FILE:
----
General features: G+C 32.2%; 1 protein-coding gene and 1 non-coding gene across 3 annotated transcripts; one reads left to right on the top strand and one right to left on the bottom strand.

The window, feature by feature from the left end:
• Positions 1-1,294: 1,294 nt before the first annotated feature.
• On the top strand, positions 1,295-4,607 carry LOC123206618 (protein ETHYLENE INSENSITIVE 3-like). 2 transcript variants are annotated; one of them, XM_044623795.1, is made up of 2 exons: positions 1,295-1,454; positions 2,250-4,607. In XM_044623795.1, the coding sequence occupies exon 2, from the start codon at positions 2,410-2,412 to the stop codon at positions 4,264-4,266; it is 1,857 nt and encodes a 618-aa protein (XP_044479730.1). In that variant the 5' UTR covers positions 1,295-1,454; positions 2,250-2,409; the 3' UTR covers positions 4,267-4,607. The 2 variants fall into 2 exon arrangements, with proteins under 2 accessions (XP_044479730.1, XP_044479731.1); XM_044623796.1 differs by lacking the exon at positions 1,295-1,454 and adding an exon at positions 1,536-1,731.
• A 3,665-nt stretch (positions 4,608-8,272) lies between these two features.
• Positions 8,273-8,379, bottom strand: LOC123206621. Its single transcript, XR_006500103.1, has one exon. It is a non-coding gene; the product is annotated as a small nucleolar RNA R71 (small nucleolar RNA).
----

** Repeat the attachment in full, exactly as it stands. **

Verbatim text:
General features: G+C 32.2%; 1 protein-coding gene and 1 non-coding gene across 3 annotated transcripts; one reads left to right on the top strand and one right to left on the bottom strand.

The window, feature by feature from the left end:
• Positions 1-1,294: 1,294 nt before the first annotated feature.
• On the top strand, positions 1,295-4,607 carry LOC123206618 (protein ETHYLENE INSENSITIVE 3-like). 2 transcript variants are annotated; one of them, XM_044623795.1, is made up of 2 exons: positions 1,295-1,454; positions 2,250-4,607. In XM_044623795.1, the coding sequence occupies exon 2, from the start codon at positions 2,410-2,412 to the stop codon at positions 4,264-4,266; it is 1,857 nt and encodes a 618-aa protein (XP_044479730.1). In that variant the 5' UTR covers positions 1,295-1,454; positions 2,250-2,409; the 3' UTR covers positions 4,267-4,607. The 2 variants fall into 2 exon arrangements, with proteins under 2 accessions (XP_044479730.1, XP_044479731.1); XM_044623796.1 differs by lacking the exon at positions 1,295-1,454 and adding an exon at positions 1,536-1,731.
• A 3,665-nt stretch (positions 4,608-8,272) lies between these two features.
• Positions 8,273-8,379, bottom strand: LOC123206621. Its single transcript, XR_006500103.1, has one exon. It is a non-coding gene; the product is annotated as a small nucleolar RNA R71 (small nucleolar RNA).